The next morning we woke up for the sunrise. I’ll never forget walking into the temple complex, unsure of where to set up to take some pictures, our confusion ending the moment we saw hundreds of people gathered around a small pool of water, waiting to get the perfect reflective shot of the temples. Lindsay, Amy and Laura were off with a mission, but I stayed behind. I wasn’t very interested in getting my own version of that picture I’d seen so many times, so instead I put my camera away and I took that time for myself. I went into a smaller building in front of the temple, so old and abandoned and accessible. I was the only person in there. The only person in that whole temple, while at least a thousand people gathered just a couple hundred feet away. I centered myself on the floor, directly in between four doorways. I closed my eyes and felt a daydream ripple through my imagination. I let myself feel it. I dreamed that I was a tree, roots sprouting from every limb, cracking through the temple and letting it rest on my branches, making it lift off the ground and grow higher until we were a temple in the clouds.
When I finished my daydream the sun was rising, so I perched in a window and watched. Lindsay found me and we held hands, taking in the sight we had come so far to see.
We took off on bikes that day, and I made everyone ride through the forest, monkeys swinging above us, as we went hopping from temple to temple. We saw many things that day, and even got a blessing of good luck from a local woman after climbing the tallest temple. The next morning was another for adventuring, so we ended up at my favorite of the temples where I could do a quick photo shoot. I ran from tree to tree to pose with the roots, true to my daydream in the temple the day before. I felt so at peace, truly like I was one with the nature that surrounded that amazing place. I don’t believe I have ever felt such a connection to something I was photographing, and that was the most amazing part of the journey for me. I had always felt connected to Cambodia, but in those moments, that connection felt real and tangible.
Later that day we booked a microlight flight. As evening came, we went to the countryside and took turns, one by one, riding over the rice paddies and temples in a tiny airplane/hang-glider combination. I was the last one to go up, and I got to see one of the most amazing sights: The sun was setting in a magnificent display of color. It was flaming red and bigger than I have ever seen, and just as we turned west the sun was dipping over the misty blue horizon. The pilot was talking to me but I hardly heard what he said. I looked on at the setting sun, wanting to immortalize that moment forever. The red sun. The blue horizon. The foggy land. It was like a painting, though so fleeting. And after the sun dipped below the horizon, and after the temple below us faded into the distance, I let myself breathe again.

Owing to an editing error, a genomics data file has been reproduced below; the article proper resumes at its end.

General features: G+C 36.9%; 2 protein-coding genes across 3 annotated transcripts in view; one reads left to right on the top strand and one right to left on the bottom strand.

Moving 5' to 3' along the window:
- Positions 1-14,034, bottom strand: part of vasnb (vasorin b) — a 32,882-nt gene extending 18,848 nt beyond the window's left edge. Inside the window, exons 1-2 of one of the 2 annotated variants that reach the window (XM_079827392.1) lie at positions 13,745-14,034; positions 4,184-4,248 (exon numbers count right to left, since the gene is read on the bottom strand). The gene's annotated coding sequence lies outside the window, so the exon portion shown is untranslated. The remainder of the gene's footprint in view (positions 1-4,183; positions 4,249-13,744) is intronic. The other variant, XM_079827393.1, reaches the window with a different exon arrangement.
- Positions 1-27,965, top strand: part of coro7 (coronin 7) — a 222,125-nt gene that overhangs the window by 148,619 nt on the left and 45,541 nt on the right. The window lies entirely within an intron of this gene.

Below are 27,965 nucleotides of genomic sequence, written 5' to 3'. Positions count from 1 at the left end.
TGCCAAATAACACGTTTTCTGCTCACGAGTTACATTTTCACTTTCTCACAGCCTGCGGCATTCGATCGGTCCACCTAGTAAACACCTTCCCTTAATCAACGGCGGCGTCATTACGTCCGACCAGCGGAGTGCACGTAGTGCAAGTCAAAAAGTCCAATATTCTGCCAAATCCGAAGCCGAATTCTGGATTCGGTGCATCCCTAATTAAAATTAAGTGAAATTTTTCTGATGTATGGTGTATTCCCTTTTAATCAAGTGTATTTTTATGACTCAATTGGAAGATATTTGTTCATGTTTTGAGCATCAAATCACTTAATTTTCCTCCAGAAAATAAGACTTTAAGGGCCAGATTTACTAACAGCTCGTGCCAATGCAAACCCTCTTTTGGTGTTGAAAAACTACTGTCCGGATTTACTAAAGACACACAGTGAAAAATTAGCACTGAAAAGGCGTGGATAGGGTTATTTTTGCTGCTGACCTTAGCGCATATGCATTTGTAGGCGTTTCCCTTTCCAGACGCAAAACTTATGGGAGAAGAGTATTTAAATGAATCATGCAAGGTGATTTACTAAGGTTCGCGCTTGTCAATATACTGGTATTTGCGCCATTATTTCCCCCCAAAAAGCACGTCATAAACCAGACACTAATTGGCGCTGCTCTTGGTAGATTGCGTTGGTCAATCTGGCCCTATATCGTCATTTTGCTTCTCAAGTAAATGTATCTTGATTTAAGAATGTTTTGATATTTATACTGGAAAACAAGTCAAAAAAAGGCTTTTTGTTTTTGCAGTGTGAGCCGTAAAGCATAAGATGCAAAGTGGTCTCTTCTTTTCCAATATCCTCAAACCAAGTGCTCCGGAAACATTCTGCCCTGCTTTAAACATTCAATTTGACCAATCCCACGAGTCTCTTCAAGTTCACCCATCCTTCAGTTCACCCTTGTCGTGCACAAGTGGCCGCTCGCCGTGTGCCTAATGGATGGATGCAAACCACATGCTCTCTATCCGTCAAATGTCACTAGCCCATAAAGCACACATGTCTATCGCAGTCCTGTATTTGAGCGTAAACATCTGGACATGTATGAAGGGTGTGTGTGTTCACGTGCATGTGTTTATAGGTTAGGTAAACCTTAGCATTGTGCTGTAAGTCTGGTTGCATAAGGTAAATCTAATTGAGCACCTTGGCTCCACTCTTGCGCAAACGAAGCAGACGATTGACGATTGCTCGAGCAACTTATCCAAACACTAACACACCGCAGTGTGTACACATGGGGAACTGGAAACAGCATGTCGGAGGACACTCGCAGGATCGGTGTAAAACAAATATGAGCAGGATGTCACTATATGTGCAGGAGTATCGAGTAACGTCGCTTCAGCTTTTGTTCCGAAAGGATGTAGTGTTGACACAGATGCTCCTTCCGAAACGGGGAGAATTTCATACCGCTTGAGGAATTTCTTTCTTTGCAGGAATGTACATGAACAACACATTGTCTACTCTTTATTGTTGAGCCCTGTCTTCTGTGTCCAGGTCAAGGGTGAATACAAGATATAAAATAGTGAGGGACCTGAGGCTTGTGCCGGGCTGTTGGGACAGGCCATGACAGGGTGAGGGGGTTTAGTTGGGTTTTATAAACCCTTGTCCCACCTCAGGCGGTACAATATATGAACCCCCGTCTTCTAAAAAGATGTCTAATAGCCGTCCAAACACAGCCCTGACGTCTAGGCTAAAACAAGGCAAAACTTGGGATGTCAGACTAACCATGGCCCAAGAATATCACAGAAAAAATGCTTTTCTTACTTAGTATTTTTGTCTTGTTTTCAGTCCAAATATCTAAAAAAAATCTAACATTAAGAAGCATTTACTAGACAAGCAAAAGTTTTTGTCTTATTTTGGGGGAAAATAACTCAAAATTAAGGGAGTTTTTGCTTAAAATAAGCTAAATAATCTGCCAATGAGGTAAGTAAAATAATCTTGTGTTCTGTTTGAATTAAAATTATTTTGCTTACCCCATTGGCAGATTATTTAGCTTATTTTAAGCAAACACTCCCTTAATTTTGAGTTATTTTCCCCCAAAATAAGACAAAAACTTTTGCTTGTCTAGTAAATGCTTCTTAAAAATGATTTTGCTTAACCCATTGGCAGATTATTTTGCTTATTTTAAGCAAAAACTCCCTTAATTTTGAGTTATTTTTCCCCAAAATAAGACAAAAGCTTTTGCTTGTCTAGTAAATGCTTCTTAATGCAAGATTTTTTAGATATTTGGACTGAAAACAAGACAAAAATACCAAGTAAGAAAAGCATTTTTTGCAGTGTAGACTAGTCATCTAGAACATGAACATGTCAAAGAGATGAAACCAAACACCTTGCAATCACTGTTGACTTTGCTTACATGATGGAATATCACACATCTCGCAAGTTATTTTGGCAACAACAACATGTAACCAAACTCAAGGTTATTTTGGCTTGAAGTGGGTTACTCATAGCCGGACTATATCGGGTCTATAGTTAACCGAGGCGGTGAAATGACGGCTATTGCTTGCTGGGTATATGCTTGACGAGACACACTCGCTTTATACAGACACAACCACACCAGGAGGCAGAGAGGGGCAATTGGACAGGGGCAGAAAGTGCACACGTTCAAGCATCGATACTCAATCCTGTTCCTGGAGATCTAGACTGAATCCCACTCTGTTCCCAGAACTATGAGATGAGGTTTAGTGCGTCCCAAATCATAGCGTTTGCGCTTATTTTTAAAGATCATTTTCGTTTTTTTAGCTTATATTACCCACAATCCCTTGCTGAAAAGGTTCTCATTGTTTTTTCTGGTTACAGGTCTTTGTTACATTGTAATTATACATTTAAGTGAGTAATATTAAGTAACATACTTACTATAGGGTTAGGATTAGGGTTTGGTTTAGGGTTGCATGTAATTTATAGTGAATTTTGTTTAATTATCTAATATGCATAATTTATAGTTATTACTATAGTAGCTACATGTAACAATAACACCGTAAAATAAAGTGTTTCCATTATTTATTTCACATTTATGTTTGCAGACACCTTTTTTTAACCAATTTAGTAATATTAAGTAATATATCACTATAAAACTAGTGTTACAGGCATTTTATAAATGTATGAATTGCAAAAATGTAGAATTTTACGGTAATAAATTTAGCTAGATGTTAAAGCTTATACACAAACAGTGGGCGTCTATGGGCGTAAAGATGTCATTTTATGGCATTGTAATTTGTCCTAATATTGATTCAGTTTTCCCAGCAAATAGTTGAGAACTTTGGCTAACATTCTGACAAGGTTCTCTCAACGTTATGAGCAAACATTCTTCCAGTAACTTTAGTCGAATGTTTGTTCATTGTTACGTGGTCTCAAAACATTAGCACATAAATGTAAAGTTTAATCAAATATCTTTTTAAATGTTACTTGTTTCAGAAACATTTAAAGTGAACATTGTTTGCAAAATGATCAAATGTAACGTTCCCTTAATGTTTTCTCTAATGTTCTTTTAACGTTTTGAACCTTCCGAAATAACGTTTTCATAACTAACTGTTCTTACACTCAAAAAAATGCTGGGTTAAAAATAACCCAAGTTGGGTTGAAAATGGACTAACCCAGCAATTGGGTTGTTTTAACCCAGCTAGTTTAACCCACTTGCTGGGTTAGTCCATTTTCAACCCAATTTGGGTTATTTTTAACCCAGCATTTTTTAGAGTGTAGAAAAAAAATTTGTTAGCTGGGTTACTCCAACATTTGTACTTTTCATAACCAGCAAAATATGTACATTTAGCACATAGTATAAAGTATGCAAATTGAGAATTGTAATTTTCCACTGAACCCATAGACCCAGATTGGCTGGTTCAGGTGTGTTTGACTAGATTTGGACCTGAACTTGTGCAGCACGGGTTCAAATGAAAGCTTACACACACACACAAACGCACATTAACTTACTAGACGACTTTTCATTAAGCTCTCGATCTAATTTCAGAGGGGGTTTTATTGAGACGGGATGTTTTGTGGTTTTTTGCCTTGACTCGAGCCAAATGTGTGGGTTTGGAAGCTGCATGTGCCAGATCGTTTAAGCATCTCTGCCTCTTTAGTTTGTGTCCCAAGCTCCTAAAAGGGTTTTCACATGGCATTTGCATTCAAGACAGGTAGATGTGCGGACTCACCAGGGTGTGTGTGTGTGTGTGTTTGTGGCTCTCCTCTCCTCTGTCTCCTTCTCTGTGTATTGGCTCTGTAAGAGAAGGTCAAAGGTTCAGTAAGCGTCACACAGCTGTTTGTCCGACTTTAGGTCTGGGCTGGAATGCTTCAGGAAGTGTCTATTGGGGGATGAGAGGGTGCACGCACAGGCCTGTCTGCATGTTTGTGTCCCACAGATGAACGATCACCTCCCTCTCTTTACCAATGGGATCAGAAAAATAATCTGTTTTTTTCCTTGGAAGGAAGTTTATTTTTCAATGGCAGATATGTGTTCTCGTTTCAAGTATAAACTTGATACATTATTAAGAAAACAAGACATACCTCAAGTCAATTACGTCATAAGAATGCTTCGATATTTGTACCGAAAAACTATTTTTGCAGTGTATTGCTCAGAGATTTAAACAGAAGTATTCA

Before we left Cambodia we went on one last adventure the next morning. Our tuk tuk driver suggested we see a floating village about an hour outside of Siem Reap, so we went. He showed us his house on the way where his mother lives, and when we arrived we loaded into our own private little boat and floated past the locals. We stopped at a temple there and were greeted by some local monks. They asked us for medicine and we helped where we could. We bought school supplies for the children and got to see a little bit of what life is like there. Incredible it is, to witness a way of life so different from what we are used to. I’ll never forget the lure of my heart to that simple, yet incredibly complicated life.
When we left the village we took a ride on the lake nearby. I yelled at everyone over the motor of the boat that we should jump in. Laura was already thinking the same thing. So, in our clothes, and with a flight to catch just a few hours later, the four of us gathered on the front of our boat, held hands, and jumped in. The water was gloriously warm, and we floated there, taking in the bright sun and the blue sky, before we had to head back to civilization.
Part 2 (Thailand) and Part 3 (India) coming soon!
Where do you feel most connected?
What art have you created that you feel most connected to?
All images below taken by Lindsay Adler (or Amy Parrish, with Lindsay’s camera!).